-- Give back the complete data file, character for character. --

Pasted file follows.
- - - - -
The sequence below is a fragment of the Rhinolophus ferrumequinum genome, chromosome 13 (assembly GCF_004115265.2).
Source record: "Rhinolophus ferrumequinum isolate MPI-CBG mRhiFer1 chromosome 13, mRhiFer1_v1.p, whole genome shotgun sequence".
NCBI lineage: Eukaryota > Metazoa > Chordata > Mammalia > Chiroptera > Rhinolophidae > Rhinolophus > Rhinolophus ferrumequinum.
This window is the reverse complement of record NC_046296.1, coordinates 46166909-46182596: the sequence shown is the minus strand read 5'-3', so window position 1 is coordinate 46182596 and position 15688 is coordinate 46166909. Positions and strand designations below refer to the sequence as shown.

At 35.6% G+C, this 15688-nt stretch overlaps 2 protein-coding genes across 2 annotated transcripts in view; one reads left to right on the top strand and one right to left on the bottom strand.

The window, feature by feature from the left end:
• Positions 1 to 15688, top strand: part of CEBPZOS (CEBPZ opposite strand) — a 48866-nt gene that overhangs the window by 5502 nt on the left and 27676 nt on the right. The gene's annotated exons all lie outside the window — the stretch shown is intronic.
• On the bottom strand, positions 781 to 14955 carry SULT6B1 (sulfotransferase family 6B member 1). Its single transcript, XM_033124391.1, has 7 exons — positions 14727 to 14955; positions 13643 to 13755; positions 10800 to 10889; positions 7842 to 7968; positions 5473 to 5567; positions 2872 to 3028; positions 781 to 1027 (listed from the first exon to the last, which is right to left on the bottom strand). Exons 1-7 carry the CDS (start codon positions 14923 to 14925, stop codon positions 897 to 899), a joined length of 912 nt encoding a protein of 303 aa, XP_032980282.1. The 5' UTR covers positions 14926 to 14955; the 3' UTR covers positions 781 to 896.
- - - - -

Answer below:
The sequence below is a fragment of the Rhinolophus ferrumequinum genome, chromosome 13 (assembly GCF_004115265.2).
Source record: "Rhinolophus ferrumequinum isolate MPI-CBG mRhiFer1 chromosome 13, mRhiFer1_v1.p, whole genome shotgun sequence".
NCBI lineage: Eukaryota > Metazoa > Chordata > Mammalia > Chiroptera > Rhinolophidae > Rhinolophus > Rhinolophus ferrumequinum.
This window is the reverse complement of record NC_046296.1, coordinates 46166909-46182596: the sequence shown is the minus strand read 5'-3', so window position 1 is coordinate 46182596 and position 15688 is coordinate 46166909. Positions and strand designations below refer to the sequence as shown.

At 35.6% G+C, this 15688-nt stretch overlaps 2 protein-coding genes across 2 annotated transcripts in view; one reads left to right on the top strand and one right to left on the bottom strand.

The window, feature by feature from the left end:
• Positions 1 to 15688, top strand: part of CEBPZOS (CEBPZ opposite strand) — a 48866-nt gene that overhangs the window by 5502 nt on the left and 27676 nt on the right. The gene's annotated exons all lie outside the window — the stretch shown is intronic.
• On the bottom strand, positions 781 to 14955 carry SULT6B1 (sulfotransferase family 6B member 1). Its single transcript, XM_033124391.1, has 7 exons — positions 14727 to 14955; positions 13643 to 13755; positions 10800 to 10889; positions 7842 to 7968; positions 5473 to 5567; positions 2872 to 3028; positions 781 to 1027 (listed from the first exon to the last, which is right to left on the bottom strand). Exons 1-7 carry the CDS (start codon positions 14923 to 14925, stop codon positions 897 to 899), a joined length of 912 nt encoding a protein of 303 aa, XP_032980282.1. The 5' UTR covers positions 14926 to 14955; the 3' UTR covers positions 781 to 896.